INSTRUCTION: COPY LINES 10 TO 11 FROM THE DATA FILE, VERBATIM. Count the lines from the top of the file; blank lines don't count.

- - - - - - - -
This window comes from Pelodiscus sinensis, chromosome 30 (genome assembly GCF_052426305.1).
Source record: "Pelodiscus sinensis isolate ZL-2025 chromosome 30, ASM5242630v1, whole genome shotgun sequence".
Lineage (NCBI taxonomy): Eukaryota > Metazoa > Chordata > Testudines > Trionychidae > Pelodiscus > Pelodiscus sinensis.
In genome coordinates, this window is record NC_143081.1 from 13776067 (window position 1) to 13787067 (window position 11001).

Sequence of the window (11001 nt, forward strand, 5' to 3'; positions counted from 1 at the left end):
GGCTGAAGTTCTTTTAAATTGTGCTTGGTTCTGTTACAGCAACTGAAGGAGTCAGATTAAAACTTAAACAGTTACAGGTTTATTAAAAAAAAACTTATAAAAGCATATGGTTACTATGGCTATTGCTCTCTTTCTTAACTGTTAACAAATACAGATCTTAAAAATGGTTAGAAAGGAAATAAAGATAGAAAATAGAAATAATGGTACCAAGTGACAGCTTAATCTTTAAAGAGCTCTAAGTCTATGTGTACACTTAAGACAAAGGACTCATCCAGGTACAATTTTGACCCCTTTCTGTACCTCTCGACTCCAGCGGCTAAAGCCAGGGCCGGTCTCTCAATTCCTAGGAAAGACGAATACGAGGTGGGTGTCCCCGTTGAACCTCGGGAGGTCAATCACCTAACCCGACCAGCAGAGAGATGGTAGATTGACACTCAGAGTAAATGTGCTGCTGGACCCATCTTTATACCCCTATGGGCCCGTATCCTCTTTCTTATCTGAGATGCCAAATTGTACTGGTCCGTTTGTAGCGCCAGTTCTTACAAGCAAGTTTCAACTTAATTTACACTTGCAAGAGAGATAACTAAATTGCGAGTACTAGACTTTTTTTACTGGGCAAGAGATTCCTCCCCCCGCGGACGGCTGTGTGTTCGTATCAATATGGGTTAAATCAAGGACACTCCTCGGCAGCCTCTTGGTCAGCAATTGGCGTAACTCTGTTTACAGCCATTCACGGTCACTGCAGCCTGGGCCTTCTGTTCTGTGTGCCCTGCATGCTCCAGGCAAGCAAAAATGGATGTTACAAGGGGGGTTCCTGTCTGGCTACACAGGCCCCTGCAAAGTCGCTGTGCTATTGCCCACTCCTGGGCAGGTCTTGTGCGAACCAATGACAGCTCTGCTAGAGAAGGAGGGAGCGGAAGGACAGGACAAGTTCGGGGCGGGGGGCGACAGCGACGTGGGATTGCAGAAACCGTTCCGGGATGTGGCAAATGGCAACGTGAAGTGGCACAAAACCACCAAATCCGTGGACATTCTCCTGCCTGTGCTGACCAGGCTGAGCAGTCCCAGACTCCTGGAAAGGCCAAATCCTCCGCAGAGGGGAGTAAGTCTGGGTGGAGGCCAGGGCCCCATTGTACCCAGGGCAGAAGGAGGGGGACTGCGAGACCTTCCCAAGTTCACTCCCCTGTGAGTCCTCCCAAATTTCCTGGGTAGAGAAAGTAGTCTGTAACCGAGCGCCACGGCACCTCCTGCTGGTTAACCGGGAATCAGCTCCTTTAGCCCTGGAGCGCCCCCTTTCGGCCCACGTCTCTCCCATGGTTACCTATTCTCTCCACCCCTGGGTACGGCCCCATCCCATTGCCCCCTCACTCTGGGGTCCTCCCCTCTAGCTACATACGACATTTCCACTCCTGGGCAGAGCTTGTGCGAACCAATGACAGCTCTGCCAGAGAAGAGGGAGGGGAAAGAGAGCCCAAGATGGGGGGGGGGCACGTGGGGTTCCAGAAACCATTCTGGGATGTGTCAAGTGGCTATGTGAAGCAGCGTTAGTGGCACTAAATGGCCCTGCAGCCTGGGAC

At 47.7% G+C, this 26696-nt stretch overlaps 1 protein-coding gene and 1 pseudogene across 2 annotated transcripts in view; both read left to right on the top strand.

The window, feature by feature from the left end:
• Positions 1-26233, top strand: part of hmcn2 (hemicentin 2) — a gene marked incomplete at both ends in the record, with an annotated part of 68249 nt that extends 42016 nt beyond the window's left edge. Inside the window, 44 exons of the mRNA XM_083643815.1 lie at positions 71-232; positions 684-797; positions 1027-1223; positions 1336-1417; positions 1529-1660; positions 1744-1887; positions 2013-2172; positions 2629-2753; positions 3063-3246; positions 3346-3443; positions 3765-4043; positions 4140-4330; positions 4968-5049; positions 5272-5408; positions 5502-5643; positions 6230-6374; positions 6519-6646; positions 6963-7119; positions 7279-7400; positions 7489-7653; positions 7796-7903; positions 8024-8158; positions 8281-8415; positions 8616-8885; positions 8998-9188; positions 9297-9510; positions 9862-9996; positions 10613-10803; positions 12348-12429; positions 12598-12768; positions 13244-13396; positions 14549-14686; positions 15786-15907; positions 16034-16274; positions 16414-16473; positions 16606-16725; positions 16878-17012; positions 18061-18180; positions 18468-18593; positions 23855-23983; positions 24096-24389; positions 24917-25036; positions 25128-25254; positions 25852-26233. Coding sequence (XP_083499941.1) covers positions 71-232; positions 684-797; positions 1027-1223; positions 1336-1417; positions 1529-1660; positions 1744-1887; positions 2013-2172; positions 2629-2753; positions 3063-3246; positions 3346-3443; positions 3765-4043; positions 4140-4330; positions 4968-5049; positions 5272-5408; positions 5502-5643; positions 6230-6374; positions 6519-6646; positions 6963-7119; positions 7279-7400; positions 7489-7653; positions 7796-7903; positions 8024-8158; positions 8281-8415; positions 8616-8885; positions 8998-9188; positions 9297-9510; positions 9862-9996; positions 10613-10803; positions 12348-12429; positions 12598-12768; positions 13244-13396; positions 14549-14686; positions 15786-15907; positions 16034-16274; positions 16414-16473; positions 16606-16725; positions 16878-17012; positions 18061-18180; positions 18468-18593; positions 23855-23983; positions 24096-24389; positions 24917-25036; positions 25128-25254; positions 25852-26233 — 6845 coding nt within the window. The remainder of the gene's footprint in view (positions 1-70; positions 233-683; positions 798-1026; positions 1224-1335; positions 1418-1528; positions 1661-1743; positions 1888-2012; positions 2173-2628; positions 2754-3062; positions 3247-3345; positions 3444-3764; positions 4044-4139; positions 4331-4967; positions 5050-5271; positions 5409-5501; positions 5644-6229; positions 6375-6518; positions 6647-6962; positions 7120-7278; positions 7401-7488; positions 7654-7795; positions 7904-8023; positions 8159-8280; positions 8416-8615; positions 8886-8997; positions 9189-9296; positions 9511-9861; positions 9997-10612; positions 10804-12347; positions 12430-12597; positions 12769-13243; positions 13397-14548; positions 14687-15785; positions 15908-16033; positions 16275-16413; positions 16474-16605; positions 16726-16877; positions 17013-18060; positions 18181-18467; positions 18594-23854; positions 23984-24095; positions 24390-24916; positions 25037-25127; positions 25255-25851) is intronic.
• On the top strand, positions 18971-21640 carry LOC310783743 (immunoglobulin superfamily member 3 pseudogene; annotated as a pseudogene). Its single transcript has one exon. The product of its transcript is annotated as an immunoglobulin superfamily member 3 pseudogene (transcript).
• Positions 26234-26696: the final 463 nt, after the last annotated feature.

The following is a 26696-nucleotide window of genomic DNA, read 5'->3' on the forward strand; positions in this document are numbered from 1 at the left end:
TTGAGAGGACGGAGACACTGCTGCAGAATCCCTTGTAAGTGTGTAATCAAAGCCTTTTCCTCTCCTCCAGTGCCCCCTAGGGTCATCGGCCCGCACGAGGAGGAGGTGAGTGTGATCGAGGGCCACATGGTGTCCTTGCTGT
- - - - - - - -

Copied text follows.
• On the top strand, positions 18971-21640 carry LOC310783743 (immunoglobulin superfamily member 3 pseudogene; annotated as a pseudogene). Its single transcript has one exon. The product of its transcript is annotated as an immunoglobulin superfamily member 3 pseudogene (transcript).
• Positions 26234-26696: the final 463 nt, after the last annotated feature.